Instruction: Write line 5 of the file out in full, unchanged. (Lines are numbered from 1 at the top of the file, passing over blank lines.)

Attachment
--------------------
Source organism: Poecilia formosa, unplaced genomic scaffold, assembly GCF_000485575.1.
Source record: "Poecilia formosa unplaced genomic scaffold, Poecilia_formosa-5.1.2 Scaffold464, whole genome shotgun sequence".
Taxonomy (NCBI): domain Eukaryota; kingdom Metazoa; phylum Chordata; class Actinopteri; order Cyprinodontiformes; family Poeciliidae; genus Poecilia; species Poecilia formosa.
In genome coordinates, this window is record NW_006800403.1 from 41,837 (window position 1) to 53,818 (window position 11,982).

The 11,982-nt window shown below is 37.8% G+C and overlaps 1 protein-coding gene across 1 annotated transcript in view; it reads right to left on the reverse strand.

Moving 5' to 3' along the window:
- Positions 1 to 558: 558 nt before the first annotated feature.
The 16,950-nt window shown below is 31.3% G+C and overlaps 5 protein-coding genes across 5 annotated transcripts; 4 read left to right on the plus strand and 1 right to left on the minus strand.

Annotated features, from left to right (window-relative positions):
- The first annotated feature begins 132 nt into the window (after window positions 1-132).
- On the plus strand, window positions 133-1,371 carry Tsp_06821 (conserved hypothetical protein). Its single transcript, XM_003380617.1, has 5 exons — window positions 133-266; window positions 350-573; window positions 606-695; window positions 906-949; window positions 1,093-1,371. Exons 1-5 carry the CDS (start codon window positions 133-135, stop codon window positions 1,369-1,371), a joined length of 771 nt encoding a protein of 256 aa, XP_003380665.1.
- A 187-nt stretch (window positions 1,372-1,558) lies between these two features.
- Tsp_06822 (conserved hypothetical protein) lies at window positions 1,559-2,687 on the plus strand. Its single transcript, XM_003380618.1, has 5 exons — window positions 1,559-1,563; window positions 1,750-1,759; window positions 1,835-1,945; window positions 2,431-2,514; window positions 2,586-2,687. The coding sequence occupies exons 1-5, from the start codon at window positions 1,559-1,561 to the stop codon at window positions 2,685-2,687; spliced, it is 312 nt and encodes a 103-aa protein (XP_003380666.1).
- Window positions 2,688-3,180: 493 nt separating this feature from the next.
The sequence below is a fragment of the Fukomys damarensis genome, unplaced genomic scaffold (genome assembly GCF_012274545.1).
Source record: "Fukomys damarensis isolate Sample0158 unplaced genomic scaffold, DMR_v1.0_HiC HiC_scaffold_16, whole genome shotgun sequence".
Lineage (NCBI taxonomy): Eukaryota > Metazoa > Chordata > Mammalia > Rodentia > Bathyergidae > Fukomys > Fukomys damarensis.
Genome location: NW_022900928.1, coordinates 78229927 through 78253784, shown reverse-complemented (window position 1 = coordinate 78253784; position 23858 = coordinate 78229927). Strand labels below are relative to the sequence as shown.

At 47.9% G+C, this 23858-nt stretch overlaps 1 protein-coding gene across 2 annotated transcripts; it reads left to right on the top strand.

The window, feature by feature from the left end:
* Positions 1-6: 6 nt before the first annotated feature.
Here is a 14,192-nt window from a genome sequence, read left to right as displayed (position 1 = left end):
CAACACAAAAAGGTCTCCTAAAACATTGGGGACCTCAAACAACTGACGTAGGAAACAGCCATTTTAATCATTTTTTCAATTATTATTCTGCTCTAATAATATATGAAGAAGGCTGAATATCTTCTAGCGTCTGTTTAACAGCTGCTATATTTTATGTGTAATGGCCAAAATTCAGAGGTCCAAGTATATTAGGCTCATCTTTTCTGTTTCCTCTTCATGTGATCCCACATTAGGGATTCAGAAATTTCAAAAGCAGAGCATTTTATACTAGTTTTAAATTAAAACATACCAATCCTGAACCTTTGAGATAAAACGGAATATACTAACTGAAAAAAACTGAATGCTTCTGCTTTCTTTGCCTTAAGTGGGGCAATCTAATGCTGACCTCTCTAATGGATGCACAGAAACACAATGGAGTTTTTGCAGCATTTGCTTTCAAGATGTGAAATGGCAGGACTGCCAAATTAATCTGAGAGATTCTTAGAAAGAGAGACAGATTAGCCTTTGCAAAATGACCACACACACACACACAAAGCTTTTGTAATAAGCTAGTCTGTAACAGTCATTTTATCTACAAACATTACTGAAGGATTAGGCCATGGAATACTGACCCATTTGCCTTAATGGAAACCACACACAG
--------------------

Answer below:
The 11,982-nt window shown below is 37.8% G+C and overlaps 1 protein-coding gene across 1 annotated transcript in view; it reads right to left on the reverse strand.